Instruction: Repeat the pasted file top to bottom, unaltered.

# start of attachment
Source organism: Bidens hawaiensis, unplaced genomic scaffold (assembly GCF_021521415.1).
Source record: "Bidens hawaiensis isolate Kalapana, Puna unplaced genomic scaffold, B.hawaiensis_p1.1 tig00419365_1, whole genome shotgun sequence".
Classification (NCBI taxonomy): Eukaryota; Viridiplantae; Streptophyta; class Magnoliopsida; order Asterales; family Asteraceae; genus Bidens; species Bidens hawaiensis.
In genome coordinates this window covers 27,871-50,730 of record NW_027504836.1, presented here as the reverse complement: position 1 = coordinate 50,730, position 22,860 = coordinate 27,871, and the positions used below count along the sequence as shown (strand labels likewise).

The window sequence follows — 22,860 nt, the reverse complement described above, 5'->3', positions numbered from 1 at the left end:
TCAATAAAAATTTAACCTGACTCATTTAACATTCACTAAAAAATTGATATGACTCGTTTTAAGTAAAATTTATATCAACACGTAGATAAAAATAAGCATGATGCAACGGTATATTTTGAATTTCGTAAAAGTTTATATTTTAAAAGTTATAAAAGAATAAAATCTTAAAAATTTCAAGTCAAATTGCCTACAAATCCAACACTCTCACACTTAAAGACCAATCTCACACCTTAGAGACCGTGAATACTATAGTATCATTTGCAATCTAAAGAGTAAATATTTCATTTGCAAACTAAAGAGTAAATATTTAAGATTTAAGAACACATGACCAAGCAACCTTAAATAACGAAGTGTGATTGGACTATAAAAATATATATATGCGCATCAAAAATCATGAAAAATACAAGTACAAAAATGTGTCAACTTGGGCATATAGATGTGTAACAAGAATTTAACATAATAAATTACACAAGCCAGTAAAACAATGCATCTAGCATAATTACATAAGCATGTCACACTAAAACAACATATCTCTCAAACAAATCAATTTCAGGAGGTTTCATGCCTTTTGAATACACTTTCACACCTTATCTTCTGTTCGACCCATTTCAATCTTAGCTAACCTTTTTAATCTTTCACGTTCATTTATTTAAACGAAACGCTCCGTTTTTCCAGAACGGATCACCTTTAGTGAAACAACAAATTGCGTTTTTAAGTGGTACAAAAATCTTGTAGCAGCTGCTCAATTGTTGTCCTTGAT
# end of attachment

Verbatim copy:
Source organism: Bidens hawaiensis, unplaced genomic scaffold (assembly GCF_021521415.1).
Source record: "Bidens hawaiensis isolate Kalapana, Puna unplaced genomic scaffold, B.hawaiensis_p1.1 tig00419365_1, whole genome shotgun sequence".
Classification (NCBI taxonomy): Eukaryota; Viridiplantae; Streptophyta; class Magnoliopsida; order Asterales; family Asteraceae; genus Bidens; species Bidens hawaiensis.
In genome coordinates this window covers 27,871-50,730 of record NW_027504836.1, presented here as the reverse complement: position 1 = coordinate 50,730, position 22,860 = coordinate 27,871, and the positions used below count along the sequence as shown (strand labels likewise).

The window sequence follows — 22,860 nt, the reverse complement described above, 5'->3', positions numbered from 1 at the left end:
TCAATAAAAATTTAACCTGACTCATTTAACATTCACTAAAAAATTGATATGACTCGTTTTAAGTAAAATTTATATCAACACGTAGATAAAAATAAGCATGATGCAACGGTATATTTTGAATTTCGTAAAAGTTTATATTTTAAAAGTTATAAAAGAATAAAATCTTAAAAATTTCAAGTCAAATTGCCTACAAATCCAACACTCTCACACTTAAAGACCAATCTCACACCTTAGAGACCGTGAATACTATAGTATCATTTGCAATCTAAAGAGTAAATATTTCATTTGCAAACTAAAGAGTAAATATTTAAGATTTAAGAACACATGACCAAGCAACCTTAAATAACGAAGTGTGATTGGACTATAAAAATATATATATGCGCATCAAAAATCATGAAAAATACAAGTACAAAAATGTGTCAACTTGGGCATATAGATGTGTAACAAGAATTTAACATAATAAATTACACAAGCCAGTAAAACAATGCATCTAGCATAATTACATAAGCATGTCACACTAAAACAACATATCTCTCAAACAAATCAATTTCAGGAGGTTTCATGCCTTTTGAATACACTTTCACACCTTATCTTCTGTTCGACCCATTTCAATCTTAGCTAACCTTTTTAATCTTTCACGTTCATTTATTTAAACGAAACGCTCCGTTTTTCCAGAACGGATCACCTTTAGTGAAACAACAAATTGCGTTTTTAAGTGGTACAAAAATCTTGTAGCAGCTGCTCAATTGTTGTCCTTGAT